hofstede hall theory

Topics: Geert Hofstede, Culture, Cross-cultural communication Pages: 20 (5967 words) Published: January 18, 2014
Hall theory
Book notes
He came to the field of cross-cultural analysis from the discipline of anthropology. He argued that all peoples interpret and create messages in reference to shared values. This information includes values in the culture, which link members of the culture group and influence how they refer to their contexts when maintaining relationships. Members` experiences of context will influence how they communicate. And different culture groups respond to their contexts differently. Hall model distinguished between high-context and low-context cultures. Members of HIGH-context cultures depend heavily on their shared experience and interpretation of their cultural environment in creating and interpreting communications. Members of the culture group lead from birth to interpret the covert clues given in these contexts when they communicate and so much meaning is conveyed indirectly. In languages such as Arabic, Chinese, Japanese indirect styles of communication and the capacity to interpret non-verbal signals and indirect illusions are prized. But in LOW-context cultures the environment is less important and non-verbal behaviour is often ignored and so communicators have to provide more explicit information. HIGH-CONTEXT CULTURES CHARACTERISTICS

Relationships (positive and negative) are relatively LONG lasting and individuals feel deep personal involvement with each other. •Because so much is communicated by SHARED CODE, communication is economical fast and efficient – in a routine situation. High context cultures fully exploit the communicative context: example The Japanese talk around the point. They think intelligent human begins should be able to discover the point of discourse from the context, which they are careful to provide. •Communication in high-context cultures employes a far wider range of expression than is usual in ANGLO cultures. The Japanese can communicate widely using non-verbal signalling and non-language utterances known as “belly language”. Where there is doubt, they interpret the meaning of this belly language by examining the persons face. •People in AUTHORITY ARE personally responsible for the actions of subordinates. Loyalties between superiors and subordinates are reciprocal. •Agreements (between members) tend to be SPOKEN rather than written. This can man a written contract is only best guess •INSIDERS AND OUTSIDERS are closely DISTINGUISHERD; insiders include first, members of the family, then clan, organization. Foreigners are usually treated as outsiders. •Cultural patterns are ingrained and slow to change.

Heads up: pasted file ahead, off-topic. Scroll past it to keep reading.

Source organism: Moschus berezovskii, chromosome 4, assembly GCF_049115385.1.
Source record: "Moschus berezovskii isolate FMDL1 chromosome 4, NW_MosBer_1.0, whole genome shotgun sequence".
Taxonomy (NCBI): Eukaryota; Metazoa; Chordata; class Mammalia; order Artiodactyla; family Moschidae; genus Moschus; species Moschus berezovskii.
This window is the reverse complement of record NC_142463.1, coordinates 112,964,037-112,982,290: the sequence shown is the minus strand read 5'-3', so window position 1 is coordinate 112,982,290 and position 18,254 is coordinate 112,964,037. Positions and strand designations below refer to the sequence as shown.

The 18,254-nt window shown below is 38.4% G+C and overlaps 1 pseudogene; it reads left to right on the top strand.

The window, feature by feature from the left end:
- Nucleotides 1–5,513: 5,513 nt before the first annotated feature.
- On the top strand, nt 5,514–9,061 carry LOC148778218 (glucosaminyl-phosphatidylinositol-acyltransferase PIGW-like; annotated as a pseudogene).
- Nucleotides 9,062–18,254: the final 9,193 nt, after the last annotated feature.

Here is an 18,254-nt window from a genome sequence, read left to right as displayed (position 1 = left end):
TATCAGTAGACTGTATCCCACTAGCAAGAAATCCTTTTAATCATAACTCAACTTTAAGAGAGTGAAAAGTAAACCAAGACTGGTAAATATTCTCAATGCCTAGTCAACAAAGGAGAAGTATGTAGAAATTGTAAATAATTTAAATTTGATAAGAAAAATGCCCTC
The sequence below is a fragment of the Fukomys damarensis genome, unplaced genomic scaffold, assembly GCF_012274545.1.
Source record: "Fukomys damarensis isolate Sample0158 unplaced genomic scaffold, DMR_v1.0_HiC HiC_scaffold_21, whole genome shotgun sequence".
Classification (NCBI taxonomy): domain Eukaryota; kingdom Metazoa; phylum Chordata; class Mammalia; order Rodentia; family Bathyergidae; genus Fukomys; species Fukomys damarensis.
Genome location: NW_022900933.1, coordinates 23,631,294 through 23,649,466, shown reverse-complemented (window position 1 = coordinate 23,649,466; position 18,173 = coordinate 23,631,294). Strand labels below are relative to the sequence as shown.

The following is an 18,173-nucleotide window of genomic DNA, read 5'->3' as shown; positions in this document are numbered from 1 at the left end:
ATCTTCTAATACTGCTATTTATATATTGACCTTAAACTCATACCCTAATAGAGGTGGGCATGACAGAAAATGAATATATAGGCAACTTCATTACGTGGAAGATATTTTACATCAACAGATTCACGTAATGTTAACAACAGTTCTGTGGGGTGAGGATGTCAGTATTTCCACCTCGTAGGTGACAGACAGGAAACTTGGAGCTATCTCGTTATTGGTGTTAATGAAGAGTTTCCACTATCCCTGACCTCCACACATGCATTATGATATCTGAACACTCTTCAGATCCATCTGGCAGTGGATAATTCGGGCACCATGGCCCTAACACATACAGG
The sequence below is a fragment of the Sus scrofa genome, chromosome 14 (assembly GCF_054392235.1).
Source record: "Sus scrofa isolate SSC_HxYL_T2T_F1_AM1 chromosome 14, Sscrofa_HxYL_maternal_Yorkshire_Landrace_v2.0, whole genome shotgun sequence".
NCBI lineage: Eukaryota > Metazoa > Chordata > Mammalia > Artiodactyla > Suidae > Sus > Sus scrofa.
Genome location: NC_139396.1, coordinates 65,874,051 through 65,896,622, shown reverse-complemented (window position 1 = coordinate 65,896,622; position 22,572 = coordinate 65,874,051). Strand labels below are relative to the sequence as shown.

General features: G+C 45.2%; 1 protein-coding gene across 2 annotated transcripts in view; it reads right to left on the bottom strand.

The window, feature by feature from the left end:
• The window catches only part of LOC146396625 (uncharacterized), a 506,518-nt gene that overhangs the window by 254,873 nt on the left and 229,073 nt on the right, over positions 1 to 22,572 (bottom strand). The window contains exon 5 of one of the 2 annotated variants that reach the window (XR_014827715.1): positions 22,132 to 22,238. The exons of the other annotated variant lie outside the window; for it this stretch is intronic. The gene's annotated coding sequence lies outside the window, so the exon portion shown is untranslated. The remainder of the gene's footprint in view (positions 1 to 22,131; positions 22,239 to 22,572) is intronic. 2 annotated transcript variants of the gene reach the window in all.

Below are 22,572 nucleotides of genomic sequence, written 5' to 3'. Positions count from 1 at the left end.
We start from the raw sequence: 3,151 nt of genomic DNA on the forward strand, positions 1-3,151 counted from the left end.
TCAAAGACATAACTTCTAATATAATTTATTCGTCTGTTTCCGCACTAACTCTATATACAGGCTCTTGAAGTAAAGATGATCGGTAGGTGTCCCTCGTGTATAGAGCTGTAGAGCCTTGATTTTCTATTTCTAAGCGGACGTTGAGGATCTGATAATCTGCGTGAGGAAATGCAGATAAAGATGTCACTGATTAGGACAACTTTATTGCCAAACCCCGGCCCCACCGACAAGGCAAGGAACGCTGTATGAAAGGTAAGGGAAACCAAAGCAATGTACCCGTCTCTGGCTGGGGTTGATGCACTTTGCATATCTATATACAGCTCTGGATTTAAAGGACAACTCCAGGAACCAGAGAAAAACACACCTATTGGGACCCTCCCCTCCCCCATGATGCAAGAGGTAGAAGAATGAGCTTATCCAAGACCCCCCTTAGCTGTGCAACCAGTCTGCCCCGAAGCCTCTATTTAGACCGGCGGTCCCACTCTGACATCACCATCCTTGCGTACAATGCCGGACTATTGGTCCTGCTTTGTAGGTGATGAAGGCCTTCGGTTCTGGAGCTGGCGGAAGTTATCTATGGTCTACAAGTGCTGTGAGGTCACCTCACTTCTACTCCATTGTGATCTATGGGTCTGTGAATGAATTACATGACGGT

Relationships between individuals are relatively shorter in duration and deep personal involvement with others is valued less. •Messages must be made EXPLICIT, and the sender can depend less on the receiver inferring the message from the context. Members depend less on using non-verbal communications codes. •Authority is diffused throughout the bureaucratic system and personal responsibility is difficult to pin down. •Agreements tend to be written rather than spoken. Low-context cultures treat contracts as final and legally binding and are less willing to renegotiate. The obsession with precision may bewilder members of high-context cultures. •INSIDERS AND OUTSIDERS are less closely distinguished. This means that foreigners find it relatively easier to adjust. •Cultural patterns are faster to change.

Cultures with higher contexts include JAPAN, china, korea, vietnman and other Asian countries (In the middle east). Cultures with lower contexts include the USA, Scandinavian countries and Germany. France exemplifies a country whose culture is a mix of high- and low- context situations. This model is useful in understanding why different cultures might communicate differently, for example in developing business relationships, negotiating with insiders and outsiders and implementing contracts. SLIDE NOTES

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